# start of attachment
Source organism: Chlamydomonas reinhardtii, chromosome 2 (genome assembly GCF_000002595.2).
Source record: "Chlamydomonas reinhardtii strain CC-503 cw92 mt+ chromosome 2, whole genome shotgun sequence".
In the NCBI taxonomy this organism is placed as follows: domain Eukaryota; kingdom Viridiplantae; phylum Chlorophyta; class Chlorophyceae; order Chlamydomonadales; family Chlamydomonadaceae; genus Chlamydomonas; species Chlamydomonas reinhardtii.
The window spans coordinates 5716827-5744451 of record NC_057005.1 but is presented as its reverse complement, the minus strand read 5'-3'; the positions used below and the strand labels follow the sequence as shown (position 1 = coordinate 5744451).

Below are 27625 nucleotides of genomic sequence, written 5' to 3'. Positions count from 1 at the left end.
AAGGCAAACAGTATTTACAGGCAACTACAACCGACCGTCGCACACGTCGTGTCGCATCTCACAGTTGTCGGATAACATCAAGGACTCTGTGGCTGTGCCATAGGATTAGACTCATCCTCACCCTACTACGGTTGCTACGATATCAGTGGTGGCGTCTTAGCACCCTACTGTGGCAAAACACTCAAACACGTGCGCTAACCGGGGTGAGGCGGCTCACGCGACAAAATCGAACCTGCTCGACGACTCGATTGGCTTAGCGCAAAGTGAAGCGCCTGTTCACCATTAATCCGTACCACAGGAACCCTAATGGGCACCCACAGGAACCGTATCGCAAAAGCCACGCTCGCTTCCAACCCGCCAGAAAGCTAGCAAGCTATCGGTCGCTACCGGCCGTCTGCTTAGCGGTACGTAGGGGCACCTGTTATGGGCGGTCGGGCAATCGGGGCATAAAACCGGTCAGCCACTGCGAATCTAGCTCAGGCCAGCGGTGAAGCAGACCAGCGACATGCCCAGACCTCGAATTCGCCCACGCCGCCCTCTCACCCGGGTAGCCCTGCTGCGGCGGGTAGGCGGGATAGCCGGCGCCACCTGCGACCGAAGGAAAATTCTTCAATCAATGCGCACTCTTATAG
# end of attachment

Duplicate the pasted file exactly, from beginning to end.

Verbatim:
Source organism: Chlamydomonas reinhardtii, chromosome 2 (genome assembly GCF_000002595.2).
Source record: "Chlamydomonas reinhardtii strain CC-503 cw92 mt+ chromosome 2, whole genome shotgun sequence".
In the NCBI taxonomy this organism is placed as follows: domain Eukaryota; kingdom Viridiplantae; phylum Chlorophyta; class Chlorophyceae; order Chlamydomonadales; family Chlamydomonadaceae; genus Chlamydomonas; species Chlamydomonas reinhardtii.
The window spans coordinates 5716827-5744451 of record NC_057005.1 but is presented as its reverse complement, the minus strand read 5'-3'; the positions used below and the strand labels follow the sequence as shown (position 1 = coordinate 5744451).

Below are 27625 nucleotides of genomic sequence, written 5' to 3'. Positions count from 1 at the left end.
AAGGCAAACAGTATTTACAGGCAACTACAACCGACCGTCGCACACGTCGTGTCGCATCTCACAGTTGTCGGATAACATCAAGGACTCTGTGGCTGTGCCATAGGATTAGACTCATCCTCACCCTACTACGGTTGCTACGATATCAGTGGTGGCGTCTTAGCACCCTACTGTGGCAAAACACTCAAACACGTGCGCTAACCGGGGTGAGGCGGCTCACGCGACAAAATCGAACCTGCTCGACGACTCGATTGGCTTAGCGCAAAGTGAAGCGCCTGTTCACCATTAATCCGTACCACAGGAACCCTAATGGGCACCCACAGGAACCGTATCGCAAAAGCCACGCTCGCTTCCAACCCGCCAGAAAGCTAGCAAGCTATCGGTCGCTACCGGCCGTCTGCTTAGCGGTACGTAGGGGCACCTGTTATGGGCGGTCGGGCAATCGGGGCATAAAACCGGTCAGCCACTGCGAATCTAGCTCAGGCCAGCGGTGAAGCAGACCAGCGACATGCCCAGACCTCGAATTCGCCCACGCCGCCCTCTCACCCGGGTAGCCCTGCTGCGGCGGGTAGGCGGGATAGCCGGCGCCACCTGCGACCGAAGGAAAATTCTTCAATCAATGCGCACTCTTATAG